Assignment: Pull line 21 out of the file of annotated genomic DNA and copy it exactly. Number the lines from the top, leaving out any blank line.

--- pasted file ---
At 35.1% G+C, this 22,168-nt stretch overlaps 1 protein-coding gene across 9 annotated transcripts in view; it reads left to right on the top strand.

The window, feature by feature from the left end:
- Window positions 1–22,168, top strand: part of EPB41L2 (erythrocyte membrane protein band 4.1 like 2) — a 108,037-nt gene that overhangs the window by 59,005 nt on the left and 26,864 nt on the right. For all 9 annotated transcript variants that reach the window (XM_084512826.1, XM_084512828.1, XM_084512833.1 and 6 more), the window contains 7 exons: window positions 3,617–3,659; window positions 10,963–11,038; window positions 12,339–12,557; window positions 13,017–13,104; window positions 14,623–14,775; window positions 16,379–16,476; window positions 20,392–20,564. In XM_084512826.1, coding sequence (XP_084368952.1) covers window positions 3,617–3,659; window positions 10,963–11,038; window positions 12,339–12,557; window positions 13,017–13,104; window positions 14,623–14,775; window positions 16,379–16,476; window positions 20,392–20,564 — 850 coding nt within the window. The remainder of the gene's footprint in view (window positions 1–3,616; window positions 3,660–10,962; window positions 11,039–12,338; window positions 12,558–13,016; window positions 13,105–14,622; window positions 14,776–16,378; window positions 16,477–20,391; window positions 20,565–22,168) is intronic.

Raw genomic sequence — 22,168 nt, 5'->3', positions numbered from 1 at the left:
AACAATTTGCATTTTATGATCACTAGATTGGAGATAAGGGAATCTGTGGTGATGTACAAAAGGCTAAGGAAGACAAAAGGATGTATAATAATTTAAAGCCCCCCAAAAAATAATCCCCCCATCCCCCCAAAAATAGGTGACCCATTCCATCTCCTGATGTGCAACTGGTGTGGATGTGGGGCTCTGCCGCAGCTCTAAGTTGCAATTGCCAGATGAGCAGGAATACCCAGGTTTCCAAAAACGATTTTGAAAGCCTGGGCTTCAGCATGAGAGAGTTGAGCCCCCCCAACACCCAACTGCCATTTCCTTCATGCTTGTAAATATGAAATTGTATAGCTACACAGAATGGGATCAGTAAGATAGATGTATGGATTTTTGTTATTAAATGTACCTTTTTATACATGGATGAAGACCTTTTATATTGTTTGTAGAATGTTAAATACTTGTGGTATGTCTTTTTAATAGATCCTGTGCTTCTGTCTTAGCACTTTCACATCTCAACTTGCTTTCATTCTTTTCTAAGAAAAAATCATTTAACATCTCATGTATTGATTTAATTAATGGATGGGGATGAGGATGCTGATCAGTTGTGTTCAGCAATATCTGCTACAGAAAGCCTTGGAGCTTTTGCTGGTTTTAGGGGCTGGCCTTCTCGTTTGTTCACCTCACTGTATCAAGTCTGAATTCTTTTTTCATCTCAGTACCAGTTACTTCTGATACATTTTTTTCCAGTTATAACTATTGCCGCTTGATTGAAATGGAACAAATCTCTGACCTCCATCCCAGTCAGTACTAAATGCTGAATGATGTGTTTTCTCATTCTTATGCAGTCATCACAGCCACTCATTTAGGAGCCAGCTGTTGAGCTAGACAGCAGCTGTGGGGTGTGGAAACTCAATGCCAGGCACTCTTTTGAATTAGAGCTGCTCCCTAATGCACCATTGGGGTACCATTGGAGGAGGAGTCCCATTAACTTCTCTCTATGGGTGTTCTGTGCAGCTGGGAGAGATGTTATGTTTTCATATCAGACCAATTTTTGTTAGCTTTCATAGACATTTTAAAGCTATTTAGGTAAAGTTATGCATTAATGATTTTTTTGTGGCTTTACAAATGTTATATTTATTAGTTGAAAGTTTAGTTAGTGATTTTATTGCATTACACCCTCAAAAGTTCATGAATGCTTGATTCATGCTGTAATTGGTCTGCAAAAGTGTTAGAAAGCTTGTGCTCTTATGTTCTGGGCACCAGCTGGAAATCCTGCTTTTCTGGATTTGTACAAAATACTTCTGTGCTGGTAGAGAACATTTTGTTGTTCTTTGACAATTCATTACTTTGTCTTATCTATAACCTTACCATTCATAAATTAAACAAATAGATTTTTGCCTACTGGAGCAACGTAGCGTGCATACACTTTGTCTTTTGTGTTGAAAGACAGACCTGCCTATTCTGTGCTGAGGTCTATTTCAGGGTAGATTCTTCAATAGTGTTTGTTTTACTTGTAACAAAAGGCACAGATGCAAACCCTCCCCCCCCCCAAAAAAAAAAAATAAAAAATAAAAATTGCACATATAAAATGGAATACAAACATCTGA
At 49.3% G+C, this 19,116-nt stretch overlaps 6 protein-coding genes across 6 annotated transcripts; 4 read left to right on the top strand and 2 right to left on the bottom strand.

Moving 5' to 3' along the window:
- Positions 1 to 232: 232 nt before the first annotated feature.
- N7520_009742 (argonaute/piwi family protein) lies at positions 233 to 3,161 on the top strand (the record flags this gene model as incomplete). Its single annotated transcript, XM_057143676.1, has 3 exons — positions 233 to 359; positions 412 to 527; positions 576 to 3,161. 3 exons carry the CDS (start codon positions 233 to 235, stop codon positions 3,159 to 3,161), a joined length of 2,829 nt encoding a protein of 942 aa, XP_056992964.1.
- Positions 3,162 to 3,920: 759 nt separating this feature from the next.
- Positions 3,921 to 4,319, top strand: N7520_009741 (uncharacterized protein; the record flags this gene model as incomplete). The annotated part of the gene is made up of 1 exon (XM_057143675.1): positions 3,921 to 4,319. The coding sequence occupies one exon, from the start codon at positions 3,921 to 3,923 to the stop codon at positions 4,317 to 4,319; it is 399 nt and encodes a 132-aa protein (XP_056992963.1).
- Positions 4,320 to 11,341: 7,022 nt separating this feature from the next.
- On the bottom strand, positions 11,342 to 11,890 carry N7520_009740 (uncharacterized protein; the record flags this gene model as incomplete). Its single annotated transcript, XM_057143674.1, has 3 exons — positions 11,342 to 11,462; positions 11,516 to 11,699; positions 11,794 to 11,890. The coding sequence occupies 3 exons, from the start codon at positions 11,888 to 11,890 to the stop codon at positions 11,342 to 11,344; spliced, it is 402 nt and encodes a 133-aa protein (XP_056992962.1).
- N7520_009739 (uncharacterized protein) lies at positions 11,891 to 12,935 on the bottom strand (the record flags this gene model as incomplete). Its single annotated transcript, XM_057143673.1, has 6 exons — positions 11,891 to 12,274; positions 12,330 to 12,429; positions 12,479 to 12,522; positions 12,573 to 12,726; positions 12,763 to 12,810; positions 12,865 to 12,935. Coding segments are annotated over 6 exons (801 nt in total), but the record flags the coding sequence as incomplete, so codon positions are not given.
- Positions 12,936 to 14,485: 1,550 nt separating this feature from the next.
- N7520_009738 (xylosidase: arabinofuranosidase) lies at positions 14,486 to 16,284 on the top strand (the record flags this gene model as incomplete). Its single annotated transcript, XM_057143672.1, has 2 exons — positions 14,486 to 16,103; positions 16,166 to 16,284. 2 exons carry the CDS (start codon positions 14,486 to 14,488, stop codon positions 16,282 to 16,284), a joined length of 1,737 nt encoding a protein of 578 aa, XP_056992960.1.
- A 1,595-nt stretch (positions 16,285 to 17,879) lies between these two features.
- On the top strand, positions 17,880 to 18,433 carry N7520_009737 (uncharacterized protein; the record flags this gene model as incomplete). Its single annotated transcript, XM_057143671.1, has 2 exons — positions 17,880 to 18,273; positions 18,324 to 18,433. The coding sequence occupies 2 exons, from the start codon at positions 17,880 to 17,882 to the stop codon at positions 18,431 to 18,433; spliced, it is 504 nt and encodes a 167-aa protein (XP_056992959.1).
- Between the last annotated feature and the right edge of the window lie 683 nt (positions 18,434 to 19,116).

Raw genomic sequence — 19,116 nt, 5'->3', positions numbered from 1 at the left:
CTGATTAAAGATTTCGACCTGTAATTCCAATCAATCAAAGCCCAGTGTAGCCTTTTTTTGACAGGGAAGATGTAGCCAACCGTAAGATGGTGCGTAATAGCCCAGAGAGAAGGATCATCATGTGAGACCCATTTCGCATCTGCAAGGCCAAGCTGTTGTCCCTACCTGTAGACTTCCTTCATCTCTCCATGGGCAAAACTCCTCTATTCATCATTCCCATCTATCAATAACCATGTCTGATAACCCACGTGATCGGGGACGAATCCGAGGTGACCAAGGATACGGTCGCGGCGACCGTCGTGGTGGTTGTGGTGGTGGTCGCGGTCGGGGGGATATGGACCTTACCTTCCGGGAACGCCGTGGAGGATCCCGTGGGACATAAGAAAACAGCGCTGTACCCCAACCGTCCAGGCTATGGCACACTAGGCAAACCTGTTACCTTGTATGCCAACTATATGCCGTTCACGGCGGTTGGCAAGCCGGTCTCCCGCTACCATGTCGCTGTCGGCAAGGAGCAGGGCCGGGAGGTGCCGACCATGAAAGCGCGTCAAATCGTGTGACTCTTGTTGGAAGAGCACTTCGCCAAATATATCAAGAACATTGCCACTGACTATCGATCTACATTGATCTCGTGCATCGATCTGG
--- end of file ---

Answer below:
CTGATTAAAGATTTCGACCTGTAATTCCAATCAATCAAAGCCCAGTGTAGCCTTTTTTTGACAGGGAAGATGTAGCCAACCGTAAGATGGTGCGTAATAGCCCAGAGAGAAGGATCATCATGTGAGACCCATTTCGCATCTGCAAGGCCAAGCTGTTGTCCCTACCTGTAGACTTCCTTCATCTCTCCATGGGCAAAACTCCTCTATTCATCATTCCCATCTATCAATAACCATGTCTGATAACCCACGTGATCGGGGACGAATCCGAGGTGACCAAGGATACGGTCGCGGCGACCGTCGTGGTGGTTGTGGTGGTGGTCGCGGTCGGGGGGATATGGACCTTACCTTCCGGGAACGCCGTGGAGGATCCCGTGGGACATAAGAAAACAGCGCTGTACCCCAACCGTCCAGGCTATGGCACACTAGGCAAACCTGTTACCTTGTATGCCAACTATATGCCGTTCACGGCGGTTGGCAAGCCGGTCTCCCGCTACCATGTCGCTGTCGGCAAGGAGCAGGGCCGGGAGGTGCCGACCATGAAAGCGCGTCAAATCGTGTGACTCTTGTTGGAAGAGCACTTCGCCAAATATATCAAGAACATTGCCACTGACTATCGATCTACATTGATCTCGTGCATCGATCTGG